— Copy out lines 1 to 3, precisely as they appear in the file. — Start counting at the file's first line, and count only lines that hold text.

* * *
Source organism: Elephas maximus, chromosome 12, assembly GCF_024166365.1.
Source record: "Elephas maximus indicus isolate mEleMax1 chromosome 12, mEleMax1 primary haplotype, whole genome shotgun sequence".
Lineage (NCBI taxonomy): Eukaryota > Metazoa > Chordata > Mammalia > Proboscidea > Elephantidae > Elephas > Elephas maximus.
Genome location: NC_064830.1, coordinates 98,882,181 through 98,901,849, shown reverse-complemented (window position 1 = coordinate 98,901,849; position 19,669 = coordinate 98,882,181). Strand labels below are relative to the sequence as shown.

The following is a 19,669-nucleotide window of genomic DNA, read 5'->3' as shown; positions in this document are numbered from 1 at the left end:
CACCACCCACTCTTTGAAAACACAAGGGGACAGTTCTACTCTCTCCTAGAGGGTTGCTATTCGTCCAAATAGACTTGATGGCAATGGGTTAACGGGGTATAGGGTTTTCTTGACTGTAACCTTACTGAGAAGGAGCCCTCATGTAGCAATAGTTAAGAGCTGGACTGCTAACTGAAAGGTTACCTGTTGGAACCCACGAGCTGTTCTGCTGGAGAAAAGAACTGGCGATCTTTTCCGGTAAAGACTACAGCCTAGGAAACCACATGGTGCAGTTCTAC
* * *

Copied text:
Source organism: Elephas maximus, chromosome 12, assembly GCF_024166365.1.
Source record: "Elephas maximus indicus isolate mEleMax1 chromosome 12, mEleMax1 primary haplotype, whole genome shotgun sequence".
Lineage (NCBI taxonomy): Eukaryota > Metazoa > Chordata > Mammalia > Proboscidea > Elephantidae > Elephas > Elephas maximus.